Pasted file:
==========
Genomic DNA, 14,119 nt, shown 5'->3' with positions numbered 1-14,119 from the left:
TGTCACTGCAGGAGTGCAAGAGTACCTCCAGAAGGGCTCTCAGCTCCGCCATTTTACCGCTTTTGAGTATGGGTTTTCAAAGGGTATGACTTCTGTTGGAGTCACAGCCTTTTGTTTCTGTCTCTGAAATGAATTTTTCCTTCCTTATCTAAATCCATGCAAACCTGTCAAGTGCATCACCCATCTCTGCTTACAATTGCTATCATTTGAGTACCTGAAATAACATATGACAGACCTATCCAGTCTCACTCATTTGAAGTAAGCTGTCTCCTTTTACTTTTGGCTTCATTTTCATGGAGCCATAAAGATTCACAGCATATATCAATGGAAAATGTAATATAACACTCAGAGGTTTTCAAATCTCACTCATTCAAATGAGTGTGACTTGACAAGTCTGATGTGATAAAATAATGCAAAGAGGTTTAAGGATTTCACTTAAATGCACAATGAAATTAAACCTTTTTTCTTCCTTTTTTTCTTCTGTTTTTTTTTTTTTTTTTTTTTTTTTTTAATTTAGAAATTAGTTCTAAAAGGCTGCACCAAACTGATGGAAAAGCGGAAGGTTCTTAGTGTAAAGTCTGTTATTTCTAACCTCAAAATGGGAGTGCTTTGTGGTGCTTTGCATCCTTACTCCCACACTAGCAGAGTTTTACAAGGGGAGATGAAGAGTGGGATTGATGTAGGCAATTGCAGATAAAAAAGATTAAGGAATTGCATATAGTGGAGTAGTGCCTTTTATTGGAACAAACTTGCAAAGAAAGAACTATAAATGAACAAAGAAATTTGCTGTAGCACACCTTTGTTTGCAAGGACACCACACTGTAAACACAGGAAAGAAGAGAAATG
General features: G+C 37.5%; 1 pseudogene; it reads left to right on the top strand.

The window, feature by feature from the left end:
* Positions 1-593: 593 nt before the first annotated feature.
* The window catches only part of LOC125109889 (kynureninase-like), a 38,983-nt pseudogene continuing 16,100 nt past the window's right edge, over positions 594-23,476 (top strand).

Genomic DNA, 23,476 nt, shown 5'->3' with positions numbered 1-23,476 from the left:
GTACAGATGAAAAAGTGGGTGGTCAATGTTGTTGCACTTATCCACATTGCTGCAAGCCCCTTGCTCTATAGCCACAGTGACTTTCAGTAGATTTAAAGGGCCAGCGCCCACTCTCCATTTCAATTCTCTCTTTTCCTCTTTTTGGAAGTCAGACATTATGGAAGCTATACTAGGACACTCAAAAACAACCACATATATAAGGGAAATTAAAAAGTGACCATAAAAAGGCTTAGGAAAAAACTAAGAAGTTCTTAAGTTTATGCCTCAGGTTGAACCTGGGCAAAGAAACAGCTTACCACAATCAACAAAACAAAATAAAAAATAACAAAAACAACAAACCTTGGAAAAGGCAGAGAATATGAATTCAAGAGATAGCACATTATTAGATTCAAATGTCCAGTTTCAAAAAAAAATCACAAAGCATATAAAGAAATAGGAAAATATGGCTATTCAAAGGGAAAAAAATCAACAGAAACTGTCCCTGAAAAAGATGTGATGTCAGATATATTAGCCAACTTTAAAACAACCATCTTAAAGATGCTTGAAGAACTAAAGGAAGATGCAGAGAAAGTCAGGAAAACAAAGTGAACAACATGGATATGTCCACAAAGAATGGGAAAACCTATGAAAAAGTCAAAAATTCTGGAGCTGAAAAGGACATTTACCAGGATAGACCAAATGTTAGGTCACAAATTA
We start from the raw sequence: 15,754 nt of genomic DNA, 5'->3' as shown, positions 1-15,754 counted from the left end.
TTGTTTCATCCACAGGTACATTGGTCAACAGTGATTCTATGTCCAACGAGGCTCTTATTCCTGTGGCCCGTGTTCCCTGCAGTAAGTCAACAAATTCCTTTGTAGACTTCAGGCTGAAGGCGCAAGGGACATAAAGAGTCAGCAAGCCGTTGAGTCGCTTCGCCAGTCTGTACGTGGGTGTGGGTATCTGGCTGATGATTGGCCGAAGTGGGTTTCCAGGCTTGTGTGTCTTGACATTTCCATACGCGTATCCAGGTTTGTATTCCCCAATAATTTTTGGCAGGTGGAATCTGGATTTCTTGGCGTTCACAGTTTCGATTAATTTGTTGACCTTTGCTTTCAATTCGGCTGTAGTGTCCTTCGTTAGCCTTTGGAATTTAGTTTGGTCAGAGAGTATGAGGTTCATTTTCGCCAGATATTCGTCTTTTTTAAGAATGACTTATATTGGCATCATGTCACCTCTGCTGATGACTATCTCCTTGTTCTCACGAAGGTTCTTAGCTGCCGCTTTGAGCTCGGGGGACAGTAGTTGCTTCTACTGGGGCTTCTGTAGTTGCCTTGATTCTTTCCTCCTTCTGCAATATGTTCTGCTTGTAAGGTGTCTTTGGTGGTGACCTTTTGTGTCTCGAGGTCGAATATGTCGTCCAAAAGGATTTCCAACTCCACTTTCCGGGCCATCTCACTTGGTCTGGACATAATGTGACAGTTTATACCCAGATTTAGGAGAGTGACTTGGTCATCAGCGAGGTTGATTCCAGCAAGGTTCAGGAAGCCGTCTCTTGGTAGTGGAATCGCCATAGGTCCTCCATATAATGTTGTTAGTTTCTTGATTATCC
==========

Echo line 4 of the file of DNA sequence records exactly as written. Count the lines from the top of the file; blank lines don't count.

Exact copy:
The window, feature by feature from the left end: